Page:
This online college course through Missouri Western State University, covers basic sociological concepts and theories. Major topics included in this course are culture, society, societal interaction, crime, race/ethnicity, class, gender, the family, education, religion, medicine, the economy, politics and cross-cultural comparisons.

Spanish I (1 credit ELE, Gr. 9-12) Course Number: 1301

Make yourself marketable in a global society! Students will engage in communication activities, which apply to real life situations and incorporate cultural relevance. Students will think critically and problem solve when expressing themselves through reading, writing, listening, and speaking at the appropriate level.

Spanish II (1 credit ELE, Gr. 9-12) Course Number: 1303

Prerequisite: Spanish I

Students will continue to engage in communication activities, which apply to real life situations and incorporate cultural relevance. Students will broaden their abilities to think critically and problem solve when expressing themselves through reading, writing, listening, and speaking at the appropriate level.

Spanish III (1 credit ELE, Gr. 10-12, weighted) College Credit Available, Course Number: 1305

Prerequisite: Spanish II

This is an advanced level course is intended to progressively develop the ability to communicate well with native speakers, according to class level. The effectiveness of this program depends on the student’s active participation in a structured set of learning activities in the classroom, the language lab and at home. The textbook presents a gradual sequence of topics and situations supporting the acquisition of grammar and vocabulary in context. Communicative and cultural goals are achieved through listening, speaking, reading, and writing in the second language. These skills will be tested in the evaluation process. Proficiency in speaking and writing is progressively emphasized through this course.

Spanish IV (1 credit ELE, Gr. 11-12, weighted) College Credit Available
Course Number: 1307

Prerequisite: Spanish III

This is an advanced level course is intended to progressively develop the ability to communicate well with native speakers, according to class level. The effectiveness of this program depends on the student’s active participation in a structured set of learning activities in the classroom, the language lab and at home. The books chosen for this course include grammar and vocabulary in context. The textbook presents a gradual sequence of topics and situations supporting the acquisition of grammar and vocabulary in context. Communicative and cultural goals are achieved through listening, speaking, reading, and writing in the second language. These skills will be tested in the evaluation process. Proficiency in speaking and writing is progressively emphasized through this course.

Spanish V (1 credit ELE, Gr. 12, weighted) College Credit Available, Course Number: 1308

Prerequisite: Spanish IV

This advanced level course is intended to progressively develop the ability to communicate well with native speakers, according to class level. The effectiveness of this program depends on the student’s active participation in a structured set of learning activities in the classroom, the language lab and at home. The books chosen for this course include grammar and vocabulary in context. The textbook presents a gradual sequence of topics and situations supporting the acquisition of grammar and vocabulary in context. Communicative and cultural goals are achieved through listening, speaking, reading, and writing in the second language, skills that will be tested in the evaluation process. Proficiency in speaking and writing is progressively emphasized through this course.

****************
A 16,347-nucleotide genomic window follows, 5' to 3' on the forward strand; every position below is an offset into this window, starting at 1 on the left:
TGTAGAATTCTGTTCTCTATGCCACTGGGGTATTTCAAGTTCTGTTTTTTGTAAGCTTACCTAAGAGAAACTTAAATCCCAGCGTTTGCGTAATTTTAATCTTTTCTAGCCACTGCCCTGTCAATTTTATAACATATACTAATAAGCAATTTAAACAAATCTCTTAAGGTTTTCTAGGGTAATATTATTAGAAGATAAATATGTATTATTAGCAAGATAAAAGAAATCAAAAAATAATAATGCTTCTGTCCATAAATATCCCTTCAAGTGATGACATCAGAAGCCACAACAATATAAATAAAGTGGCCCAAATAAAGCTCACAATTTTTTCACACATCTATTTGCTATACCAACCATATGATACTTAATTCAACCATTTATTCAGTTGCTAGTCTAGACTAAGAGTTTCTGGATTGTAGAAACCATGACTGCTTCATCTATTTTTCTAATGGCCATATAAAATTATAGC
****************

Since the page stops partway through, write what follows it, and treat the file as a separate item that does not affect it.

Spanish for Native Speakers I (1 credit ELE, Gr. 9-12)
Course Number: 1309

Prerequisite: Teacher Recommendation Only

This course reinforces language skills through the reading and discussion of a wide range of literary works, cultural themes, and current events to Spanish native speakers. Students read Spanish novels, poetry, short stories, plays, and essays, and write major types of essays. This course expands students’ bilingual range and moves learners beyond basic language to expressive language through the four areas of the language: reading, writing, listening and speaking, and grammar in Spanish.

Summit International Studies Academy (4 credits ELE, Gr. 11-12)
Course Number: 8603

Prerequisite: Minimum Level II Foreign Language

This course is designed for students who are passionate about world cultures, languages, and diversity. Through service projects and possible internships, students will meet and work with refugees and recent immigrants, applying content knowledge to actual, meaningful situations. A Rotary Interact club is embedded into the class which requires students to complete additional service projects on an international scale. Students will also participate in Model UN by writing position papers and studying the political/social/economic environments of individual countries. Students will work in teams to prepare cultural presentations for real business clients and learn about being a professional.

Unmanned Flight Safety & Operation (2 credits PAR, Gr. 12, weighted) College Credit Available, Course Number: 8826

Prerequisite: Aerospace Engineering

The drone market is exploding. This course will provide valuable learning experiences for anyone entering the utilities field, aviation, marketing, building maintenance, shipping, and many more careers. Course curriculum will be through the Unmanned Safety Institute, a premier instructional group for unmanned flight. This course follows Project Lead the Way’s Aerospace Engineering class and provides the opportunity to earn certification to fly a drone.